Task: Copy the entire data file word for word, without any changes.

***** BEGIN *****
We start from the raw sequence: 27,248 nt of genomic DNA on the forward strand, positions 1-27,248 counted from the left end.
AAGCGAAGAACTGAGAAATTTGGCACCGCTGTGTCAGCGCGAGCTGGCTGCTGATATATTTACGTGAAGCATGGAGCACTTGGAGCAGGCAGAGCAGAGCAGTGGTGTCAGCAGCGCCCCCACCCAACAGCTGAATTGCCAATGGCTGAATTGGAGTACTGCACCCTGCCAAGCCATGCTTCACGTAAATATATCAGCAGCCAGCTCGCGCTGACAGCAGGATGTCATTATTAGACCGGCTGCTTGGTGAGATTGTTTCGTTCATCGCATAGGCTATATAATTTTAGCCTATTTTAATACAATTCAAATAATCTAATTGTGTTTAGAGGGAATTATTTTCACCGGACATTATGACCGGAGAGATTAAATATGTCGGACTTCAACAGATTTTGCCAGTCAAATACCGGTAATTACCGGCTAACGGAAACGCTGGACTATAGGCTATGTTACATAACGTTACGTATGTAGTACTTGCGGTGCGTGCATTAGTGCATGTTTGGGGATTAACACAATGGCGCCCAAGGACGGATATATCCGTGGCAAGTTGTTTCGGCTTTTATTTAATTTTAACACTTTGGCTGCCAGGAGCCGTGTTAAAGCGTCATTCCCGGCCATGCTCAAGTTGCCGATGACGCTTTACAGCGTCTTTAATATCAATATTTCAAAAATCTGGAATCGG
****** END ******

We start from the raw sequence: 27,248 nt of genomic DNA on the forward strand, positions 1-27,248 counted from the left end.
AAGCGAAGAACTGAGAAATTTGGCACCGCTGTGTCAGCGCGAGCTGGCTGCTGATATATTTACGTGAAGCATGGAGCACTTGGAGCAGGCAGAGCAGAGCAGTGGTGTCAGCAGCGCCCCCACCCAACAGCTGAATTGCCAATGGCTGAATTGGAGTACTGCACCCTGCCAAGCCATGCTTCACGTAAATATATCAGCAGCCAGCTCGCGCTGACAGCAGGATGTCATTATTAGACCGGCTGCTTGGTGAGATTGTTTCGTTCATCGCATAGGCTATATAATTTTAGCCTATTTTAATACAATTCAAATAATCTAATTGTGTTTAGAGGGAATTATTTTCACCGGACATTATGACCGGAGAGATTAAATATGTCGGACTTCAACAGATTTTGCCAGTCAAATACCGGTAATTACCGGCTAACGGAAACGCTGGACTATAGGCTATGTTACATAACGTTACGTATGTAGTACTTGCGGTGCGTGCATTAGTGCATGTTTGGGGATTAACACAATGGCGCCCAAGGACGGATATATCCGTGGCAAGTTGTTTCGGCTTTTATTTAATTTTAACACTTTGGCTGCCAGGAGCCGTGTTAAAGCGTCATTCCCGGCCATGCTCAAGTTGCCGATGACGCTTTACAGCGTCTTTAATATCAATATTTCAAAAATCTGGAATCGG